April Showers / Finishing the Hat

April 19, 2010
Posted by Jay Livingston

Religion, says Durkheim, is all about group solidarity. Religious rituals both reflect and create this sentiment of unity and group feeling. The central ritual symbols, notably the group totem and objects imbued with its spirit, are really representations of the group. These objects are of the group, created by the group, and for the group – the group and not its individual members.

I don’t usually think of my world as particularly totemistic or even very religious – certainly not compared with the spiritually charged world inhabited by the members of the clans Durkheim was thinking about, with their churinga and other sacred objects. But I was at a baby shower yesterday, and the day before that, my wife went to a bridal shower. And both of these featured the Ceremony of the Hat.

This is a rite practiced by females in North America, particularly those of European descent, when they gather to celebrate one of their number who is in a state of transition – from single to married, from childlessness to motherhood. OK, no need to go all Horace Miner Nacerima here; most people know the drill. As the woman being honored unwraps her gifts, someone gathers the discarded ribbons and threads them into a paper plate or in some other way creates a hat, which the honoree then models.


(Click on the image for a larger view. Want to see more examples?
Search for “bridal shower hat” at Google Images.)

No doubt, showers have a very rational, utilitarian component. The bride-to-be or mother-to-be gets a lot of stuff that she’ll need in her new role. The online registry has rationalized the process even further, aligning demand and supply. No surprises. Gift-giving has become predictable, controlled, calculable (“number desired,” “number received”), and efficient.

So what’s up with the hat? I didn’t ask, but if I had, the explanation would surely have been along the lines of “Oh, it’s just silly, it’s just for fun.” But Durkheim, lurking in the far corner of the party room, sees something else. The shower is not just a party for the future bride or mom; it’s a ritual, and as such it is for the group itself. These people, come together from their disparate daily lives, and at least temporarily, they are united into something that transcends any individual.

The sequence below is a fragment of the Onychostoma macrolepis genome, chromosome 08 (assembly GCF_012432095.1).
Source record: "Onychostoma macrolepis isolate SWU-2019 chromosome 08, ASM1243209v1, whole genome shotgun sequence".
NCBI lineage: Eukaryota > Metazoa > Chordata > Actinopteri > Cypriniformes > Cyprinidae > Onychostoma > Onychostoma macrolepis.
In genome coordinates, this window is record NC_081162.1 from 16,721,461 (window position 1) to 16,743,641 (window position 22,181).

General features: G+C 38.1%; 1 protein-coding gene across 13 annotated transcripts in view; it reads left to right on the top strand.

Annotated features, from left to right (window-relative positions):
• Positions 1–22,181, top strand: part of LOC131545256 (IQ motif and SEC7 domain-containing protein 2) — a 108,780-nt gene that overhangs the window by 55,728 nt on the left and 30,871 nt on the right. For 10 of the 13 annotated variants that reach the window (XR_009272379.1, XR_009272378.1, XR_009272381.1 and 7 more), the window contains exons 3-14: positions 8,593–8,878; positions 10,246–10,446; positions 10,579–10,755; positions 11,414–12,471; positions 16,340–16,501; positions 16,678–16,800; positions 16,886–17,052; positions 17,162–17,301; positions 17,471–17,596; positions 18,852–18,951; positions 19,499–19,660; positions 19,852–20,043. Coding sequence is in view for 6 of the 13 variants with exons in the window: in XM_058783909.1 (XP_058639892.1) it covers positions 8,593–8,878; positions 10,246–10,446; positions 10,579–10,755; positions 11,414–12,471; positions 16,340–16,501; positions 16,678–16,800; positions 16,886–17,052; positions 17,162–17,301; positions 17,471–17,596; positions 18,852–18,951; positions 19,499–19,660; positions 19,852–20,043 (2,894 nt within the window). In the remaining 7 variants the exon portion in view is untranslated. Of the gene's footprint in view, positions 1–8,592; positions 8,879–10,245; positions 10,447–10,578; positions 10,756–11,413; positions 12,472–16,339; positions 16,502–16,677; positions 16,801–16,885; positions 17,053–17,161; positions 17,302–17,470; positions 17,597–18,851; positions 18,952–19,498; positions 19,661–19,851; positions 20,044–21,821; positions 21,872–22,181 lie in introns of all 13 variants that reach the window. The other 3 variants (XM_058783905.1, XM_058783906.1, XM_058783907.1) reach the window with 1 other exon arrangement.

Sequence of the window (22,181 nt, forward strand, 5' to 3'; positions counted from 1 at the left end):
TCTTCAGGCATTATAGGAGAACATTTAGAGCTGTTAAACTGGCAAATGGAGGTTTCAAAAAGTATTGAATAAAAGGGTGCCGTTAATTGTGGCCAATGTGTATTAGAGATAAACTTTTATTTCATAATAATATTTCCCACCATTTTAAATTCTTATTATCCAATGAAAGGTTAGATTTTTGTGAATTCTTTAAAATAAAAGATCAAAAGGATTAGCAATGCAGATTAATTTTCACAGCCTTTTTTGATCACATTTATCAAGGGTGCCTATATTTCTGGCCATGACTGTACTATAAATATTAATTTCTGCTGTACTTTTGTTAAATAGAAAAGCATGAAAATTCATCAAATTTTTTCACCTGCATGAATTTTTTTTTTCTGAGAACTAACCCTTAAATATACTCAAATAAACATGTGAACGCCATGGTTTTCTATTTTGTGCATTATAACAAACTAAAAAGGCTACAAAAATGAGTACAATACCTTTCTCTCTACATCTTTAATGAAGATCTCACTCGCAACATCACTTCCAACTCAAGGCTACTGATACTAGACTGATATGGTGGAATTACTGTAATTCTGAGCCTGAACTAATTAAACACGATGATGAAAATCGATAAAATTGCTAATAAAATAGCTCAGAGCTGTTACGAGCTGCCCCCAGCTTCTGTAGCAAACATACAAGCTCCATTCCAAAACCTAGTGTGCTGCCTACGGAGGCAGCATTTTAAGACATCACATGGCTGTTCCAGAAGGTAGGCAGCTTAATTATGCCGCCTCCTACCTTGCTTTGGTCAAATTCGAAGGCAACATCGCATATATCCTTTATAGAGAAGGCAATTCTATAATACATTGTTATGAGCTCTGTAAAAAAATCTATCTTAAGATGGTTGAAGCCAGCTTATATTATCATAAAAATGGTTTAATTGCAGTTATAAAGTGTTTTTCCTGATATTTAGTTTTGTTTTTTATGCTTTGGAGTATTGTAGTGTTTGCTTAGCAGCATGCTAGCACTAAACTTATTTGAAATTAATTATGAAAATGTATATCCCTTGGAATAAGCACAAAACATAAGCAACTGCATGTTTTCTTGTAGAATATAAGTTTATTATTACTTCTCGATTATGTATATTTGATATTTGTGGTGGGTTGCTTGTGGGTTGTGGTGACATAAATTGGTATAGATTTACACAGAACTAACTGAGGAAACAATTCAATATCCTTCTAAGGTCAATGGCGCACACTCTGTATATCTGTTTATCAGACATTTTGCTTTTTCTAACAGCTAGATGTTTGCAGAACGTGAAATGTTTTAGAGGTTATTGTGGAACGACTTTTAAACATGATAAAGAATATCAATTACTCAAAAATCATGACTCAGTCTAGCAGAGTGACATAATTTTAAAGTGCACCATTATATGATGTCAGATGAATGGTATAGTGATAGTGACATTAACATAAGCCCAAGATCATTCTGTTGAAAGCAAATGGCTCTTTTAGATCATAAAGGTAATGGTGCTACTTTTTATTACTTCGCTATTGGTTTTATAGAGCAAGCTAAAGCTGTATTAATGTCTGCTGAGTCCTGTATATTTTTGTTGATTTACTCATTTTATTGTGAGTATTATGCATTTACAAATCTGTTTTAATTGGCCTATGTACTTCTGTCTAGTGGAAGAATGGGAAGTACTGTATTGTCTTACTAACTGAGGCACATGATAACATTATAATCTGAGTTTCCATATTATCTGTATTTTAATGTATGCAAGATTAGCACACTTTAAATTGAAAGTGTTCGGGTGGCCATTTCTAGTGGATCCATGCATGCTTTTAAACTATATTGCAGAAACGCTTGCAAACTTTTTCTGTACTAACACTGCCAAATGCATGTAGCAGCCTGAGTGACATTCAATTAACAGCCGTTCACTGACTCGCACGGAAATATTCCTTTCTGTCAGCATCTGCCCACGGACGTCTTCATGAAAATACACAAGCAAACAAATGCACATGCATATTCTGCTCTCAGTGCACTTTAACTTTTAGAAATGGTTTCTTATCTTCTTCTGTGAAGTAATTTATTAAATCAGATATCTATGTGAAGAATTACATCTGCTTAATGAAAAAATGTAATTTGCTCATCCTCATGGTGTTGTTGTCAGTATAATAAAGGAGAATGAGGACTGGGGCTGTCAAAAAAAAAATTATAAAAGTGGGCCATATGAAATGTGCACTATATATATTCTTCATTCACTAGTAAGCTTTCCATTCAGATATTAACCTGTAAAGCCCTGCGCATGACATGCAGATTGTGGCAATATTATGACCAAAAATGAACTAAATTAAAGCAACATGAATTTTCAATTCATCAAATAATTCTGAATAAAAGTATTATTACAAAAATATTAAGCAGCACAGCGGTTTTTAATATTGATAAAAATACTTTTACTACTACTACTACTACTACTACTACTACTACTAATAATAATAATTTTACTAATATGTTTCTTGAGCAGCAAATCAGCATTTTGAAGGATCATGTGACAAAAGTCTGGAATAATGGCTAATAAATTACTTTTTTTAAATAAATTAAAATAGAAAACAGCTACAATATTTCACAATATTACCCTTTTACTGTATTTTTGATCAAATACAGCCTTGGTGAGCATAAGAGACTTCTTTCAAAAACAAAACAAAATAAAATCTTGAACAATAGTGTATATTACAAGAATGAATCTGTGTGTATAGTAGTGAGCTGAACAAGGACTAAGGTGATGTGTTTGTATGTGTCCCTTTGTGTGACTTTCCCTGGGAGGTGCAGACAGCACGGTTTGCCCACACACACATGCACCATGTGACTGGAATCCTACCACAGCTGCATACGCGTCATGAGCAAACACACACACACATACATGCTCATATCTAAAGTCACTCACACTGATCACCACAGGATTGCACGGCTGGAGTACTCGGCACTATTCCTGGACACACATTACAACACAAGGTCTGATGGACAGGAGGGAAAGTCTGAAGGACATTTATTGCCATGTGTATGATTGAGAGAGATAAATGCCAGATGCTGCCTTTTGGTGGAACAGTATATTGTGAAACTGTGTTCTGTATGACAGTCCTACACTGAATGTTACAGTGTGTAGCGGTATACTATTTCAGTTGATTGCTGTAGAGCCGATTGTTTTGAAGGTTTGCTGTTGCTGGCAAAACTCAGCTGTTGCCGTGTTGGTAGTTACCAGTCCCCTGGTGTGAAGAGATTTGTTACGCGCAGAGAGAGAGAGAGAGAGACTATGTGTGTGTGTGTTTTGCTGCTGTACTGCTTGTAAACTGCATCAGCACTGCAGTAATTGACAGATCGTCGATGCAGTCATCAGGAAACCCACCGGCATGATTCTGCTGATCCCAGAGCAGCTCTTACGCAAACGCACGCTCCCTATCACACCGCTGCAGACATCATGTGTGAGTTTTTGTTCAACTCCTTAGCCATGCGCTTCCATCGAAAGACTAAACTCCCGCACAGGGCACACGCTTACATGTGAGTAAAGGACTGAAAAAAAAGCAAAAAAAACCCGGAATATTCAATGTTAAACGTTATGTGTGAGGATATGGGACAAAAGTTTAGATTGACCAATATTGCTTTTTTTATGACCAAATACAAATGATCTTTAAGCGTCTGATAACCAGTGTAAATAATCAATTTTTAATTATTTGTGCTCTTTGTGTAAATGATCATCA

The hat symbolizes the group – woven together from each person’s ribbon into a single unified and extraordinary object. If you’re at a shower and you have your camera, you might take a picture of the linens or lingerie, the porta-crib or Pat the Bunny. Or you might not. But you always take a picture of the hat.

4 comments:

Ellen Christine Millinery said...

a wonderful note, to describe that silly hat we've all made, as a part of a rite of passage. so true, and so evocative.

Anonymous said...

My experience with this ritual suggests that social class may be an interesting if not important element. The showers I've attended for women from working class backgrounds have always included the hat, but those I've attended for women from middle and/or upper class standings have never included this. I wonder if anyone else has experienced similar?

Jay Livingston said...

Anon, that's an interesting observation. My own experience with showers is far too limited (N=2) to generalize. But I'll be sensitive to the class-hat hypothesis from now on.

Ellen Christine Millinery said...

I've been to showers on lots of levels, and the ribbon thing has been cultural, not so much class oriented. It's definitely something to take notes on....I deal with brides, so I'm going to ask everyone who comes in now..........I smell a research project in the air!